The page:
The vast majority of bindings for Alpine skiing work by fixing the ski boot to the ski at the toe and heel. The binding attaches the boot to the ski, but to reduce injury also allows the boot to release in case of a fall. The boot is released by the binding if a certain amount of torque is applied (usually created by the weight of a falling skier). The amount of torque required to release the boot is adjusted by turning a screw on the toe and heel piece. This is called (colloquially) the DIN setting, because the standards for Alpine ski binding settings are issued by Deutsches Institut für Normung. The correct DIN setting is based on height, weight, ski boot sole length, the skiing style of the skier (cautious, average, or aggressive) and, age (if the skier is 50 years old or older). The DIN is usually set by a technician when skis are rented or bought. Ski service technicians and binding manufacturers recommend that bindings be adjusted and inspected by properly trained service technicians, because incorrectly adjusted bindings may release prematurely, or may fail to release, creating a potential hazard.
Bindings can be sold alone to be mounted to "flat" skis or can be integrated systems. While integrated systems generally provide a more natural flex, better power transmission, and a larger sweet spot, they also add more distance between the boot and the ski. While this is helpful in achieving higher edge angles, the high lift can strain the knees when skiing powder, and will make landings less stable. For this reason, most powder or freestyle skis are sold flat, while most carving and race skis come with an integrated binding system.
Alpine ski bindings employ the use of a snow brake to prevent the ski from moving while it is not attached to a boot. Snow brakes work by the use of a sprung square 'C' shape, typically made of metal, which makes contact with the snow. When a ski boot is put in the ski binding, the brake pivots under the downward pressure and runs parallel with the ski allowing free movement. When the boot comes out of the ski, the brakes spring out perpendicular to the ski and stop the ski from sliding.
There are three common Nordic binding systems:
Like Nordic bindings, Telemark bindings fix only the toe leaving the heel free to move. The main difference is that Telemark bindings are more heavy-duty to withstand the increased forces encountered in high speed descents. The cable binding (aka Kandahar binding), where the toe section of the boot is anchored, and an adjustable cable around the heel (for which there is a groove in the heel of the shoe) secures the boot. Used for cross-country (to a certain extent), Telemark and ski jumping.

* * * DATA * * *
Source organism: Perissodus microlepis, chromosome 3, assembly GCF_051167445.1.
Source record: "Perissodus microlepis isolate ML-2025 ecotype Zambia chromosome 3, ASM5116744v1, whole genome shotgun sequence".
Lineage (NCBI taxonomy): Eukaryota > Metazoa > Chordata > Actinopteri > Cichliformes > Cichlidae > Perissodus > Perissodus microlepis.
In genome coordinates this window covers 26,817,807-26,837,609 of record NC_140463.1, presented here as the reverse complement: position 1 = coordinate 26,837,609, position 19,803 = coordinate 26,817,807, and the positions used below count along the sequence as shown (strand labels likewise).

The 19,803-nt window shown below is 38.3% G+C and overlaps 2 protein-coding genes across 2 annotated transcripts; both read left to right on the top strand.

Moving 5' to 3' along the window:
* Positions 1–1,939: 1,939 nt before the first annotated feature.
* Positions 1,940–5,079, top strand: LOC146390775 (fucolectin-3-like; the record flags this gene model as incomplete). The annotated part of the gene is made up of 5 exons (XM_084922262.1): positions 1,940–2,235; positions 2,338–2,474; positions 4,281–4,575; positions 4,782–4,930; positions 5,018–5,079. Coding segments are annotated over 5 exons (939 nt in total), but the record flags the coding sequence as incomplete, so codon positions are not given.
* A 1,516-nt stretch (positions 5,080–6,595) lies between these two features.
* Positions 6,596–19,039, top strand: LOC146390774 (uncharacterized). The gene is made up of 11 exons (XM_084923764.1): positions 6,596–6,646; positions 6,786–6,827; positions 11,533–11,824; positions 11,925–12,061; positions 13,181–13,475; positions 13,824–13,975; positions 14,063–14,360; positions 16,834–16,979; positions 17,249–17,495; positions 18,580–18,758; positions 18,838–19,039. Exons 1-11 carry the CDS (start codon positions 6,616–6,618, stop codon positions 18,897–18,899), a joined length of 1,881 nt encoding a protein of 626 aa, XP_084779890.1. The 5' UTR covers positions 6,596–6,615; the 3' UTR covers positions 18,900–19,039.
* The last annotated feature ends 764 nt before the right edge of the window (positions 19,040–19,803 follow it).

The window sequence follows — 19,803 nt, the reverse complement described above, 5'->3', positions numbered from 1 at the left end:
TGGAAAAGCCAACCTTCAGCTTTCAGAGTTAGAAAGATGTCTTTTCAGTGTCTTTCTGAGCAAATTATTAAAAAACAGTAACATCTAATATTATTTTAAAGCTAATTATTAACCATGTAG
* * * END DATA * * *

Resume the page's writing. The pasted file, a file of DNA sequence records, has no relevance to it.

While binding designs vary, before 2007 almost all dedicated Telemark models had been designed to fit boots with 75mm Nordic Norm "duckbill" toes. However, in late 2007 Rottefella introduced the New Telemark Norm (NTN) binding which uses a different boot sole, co-developed with the Crispi and Scarpa boot companies.
Also known as Randonee, an Alpine Touring ski is a special ski binding that allows the heel to be clipped down to the ski when skiing downhill, but which allows it to be released when climbing.
Traditionally, skiboards and Salomon's Snowblade have used non-release plate bindings. The reason being that skiboards and snowblades have traditionally been 100 cm in length or less, so the torque during a fall was assumed to be small enough that a releasable binding was not necessary. However, in recent years, as skiboarding has become a more established niche sport, releasable bindings have become a viable option to decrease the chances of injury. Spruce Ski created a riser which adapts between the standard 4 cm by 4 cm four-hole skiboard binding and standard ski bindings; furthermore, Spruce began selling their 120 cm skiboard in the 2005-06 season which are only available with their releasable setup. Additionally, Salomon now offers most of their Snowblades with releasable ski bindings as well. Many riders still prefer the plate-style bindings, and SnowJam and Bomber both make high quality plate bindings.